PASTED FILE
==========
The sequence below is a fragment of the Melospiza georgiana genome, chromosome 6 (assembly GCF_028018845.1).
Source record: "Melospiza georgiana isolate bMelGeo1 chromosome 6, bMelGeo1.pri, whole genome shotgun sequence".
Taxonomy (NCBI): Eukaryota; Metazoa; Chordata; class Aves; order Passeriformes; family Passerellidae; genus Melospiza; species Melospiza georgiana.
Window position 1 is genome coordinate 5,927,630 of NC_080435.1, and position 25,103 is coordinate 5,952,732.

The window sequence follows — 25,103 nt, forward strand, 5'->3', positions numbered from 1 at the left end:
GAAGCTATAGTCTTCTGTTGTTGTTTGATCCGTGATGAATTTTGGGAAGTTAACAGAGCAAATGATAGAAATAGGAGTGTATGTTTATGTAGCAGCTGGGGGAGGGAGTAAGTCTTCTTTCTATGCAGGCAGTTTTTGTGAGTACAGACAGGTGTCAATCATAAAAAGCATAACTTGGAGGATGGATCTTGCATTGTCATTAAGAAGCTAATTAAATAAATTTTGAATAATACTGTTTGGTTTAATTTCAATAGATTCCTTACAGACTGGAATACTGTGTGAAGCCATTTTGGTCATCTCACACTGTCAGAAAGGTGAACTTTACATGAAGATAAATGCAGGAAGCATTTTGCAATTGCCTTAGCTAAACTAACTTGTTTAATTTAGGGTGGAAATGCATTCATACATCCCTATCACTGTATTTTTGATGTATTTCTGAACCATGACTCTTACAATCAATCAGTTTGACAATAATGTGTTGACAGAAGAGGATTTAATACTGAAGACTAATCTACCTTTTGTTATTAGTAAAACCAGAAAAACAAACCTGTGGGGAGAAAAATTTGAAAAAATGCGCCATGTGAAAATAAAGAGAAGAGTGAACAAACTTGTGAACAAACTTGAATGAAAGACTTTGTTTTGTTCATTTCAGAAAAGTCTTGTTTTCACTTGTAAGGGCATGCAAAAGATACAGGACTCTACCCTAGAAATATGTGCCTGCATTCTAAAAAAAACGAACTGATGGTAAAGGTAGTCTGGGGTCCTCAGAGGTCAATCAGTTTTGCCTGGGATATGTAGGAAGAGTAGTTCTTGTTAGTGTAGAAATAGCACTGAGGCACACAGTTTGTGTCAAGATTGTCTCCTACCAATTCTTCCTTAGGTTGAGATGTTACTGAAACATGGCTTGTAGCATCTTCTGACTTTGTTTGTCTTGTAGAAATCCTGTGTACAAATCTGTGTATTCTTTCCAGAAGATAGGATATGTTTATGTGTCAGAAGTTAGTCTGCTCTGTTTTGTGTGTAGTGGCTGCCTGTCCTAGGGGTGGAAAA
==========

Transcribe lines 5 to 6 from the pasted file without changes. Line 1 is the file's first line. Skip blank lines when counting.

The window sequence follows — 25,103 nt, forward strand, 5'->3', positions numbered from 1 at the left end:
GAAGCTATAGTCTTCTGTTGTTGTTTGATCCGTGATGAATTTTGGGAAGTTAACAGAGCAAATGATAGAAATAGGAGTGTATGTTTATGTAGCAGCTGGGGGAGGGAGTAAGTCTTCTTTCTATGCAGGCAGTTTTTGTGAGTACAGACAGGTGTCAATCATAAAAAGCATAACTTGGAGGATGGATCTTGCATTGTCATTAAGAAGCTAATTAAATAAATTTTGAATAATACTGTTTGGTTTAATTTCAATAGATTCCTTACAGACTGGAATACTGTGTGAAGCCATTTTGGTCATCTCACACTGTCAGAAAGGTGAACTTTACATGAAGATAAATGCAGGAAGCATTTTGCAATTGCCTTAGCTAAACTAACTTGTTTAATTTAGGGTGGAAATGCATTCATACATCCCTATCACTGTATTTTTGATGTATTTCTGAACCATGACTCTTACAATCAATCAGTTTGACAATAATGTGTTGACAGAAGAGGATTTAATACTGAAGACTAATCTACCTTTTGTTATTAGTAAAACCAGAAAAACAAACCTGTGGGGAGAAAAATTTGAAAAAATGCGCCATGTGAAAATAAAGAGAAGAGTGAACAAACTTGTGAACAAACTTGAATGAAAGACTTTGTTTTGTTCATTTCAGAAAAGTCTTGTTTTCACTTGTAAGGGCATGCAAAAGATACAGGACTCTACCCTAGAAATATGTGCCTGCATTCTAAAAAAAACGAACTGATGGTAAAGGTAGTCTGGGGTCCTCAGAGGTCAATCAGTTTTGCCTGGGATATGTAGGAAGAGTAGTTCTTGTTAGTGTAGAAATAGCACTGAGGCACACAGTTTGTGTCAAGATTGTCTCCTACCAATTCTTCCTTAGGTTGAGATGTTACTGAAACATGGCTTGTAGCATCTTCTGACTTTGTTTGTCTTGTAGAAATCCTGTGTACAAATCTGTGTATTCTTTCCAGAAGATAGGATATGTTTATGTGTCAGAAGTTAGTCTGCTCTGTTTTGTGTGTAGTGGCTGCCTGTCCTAGGGGTGGAAAA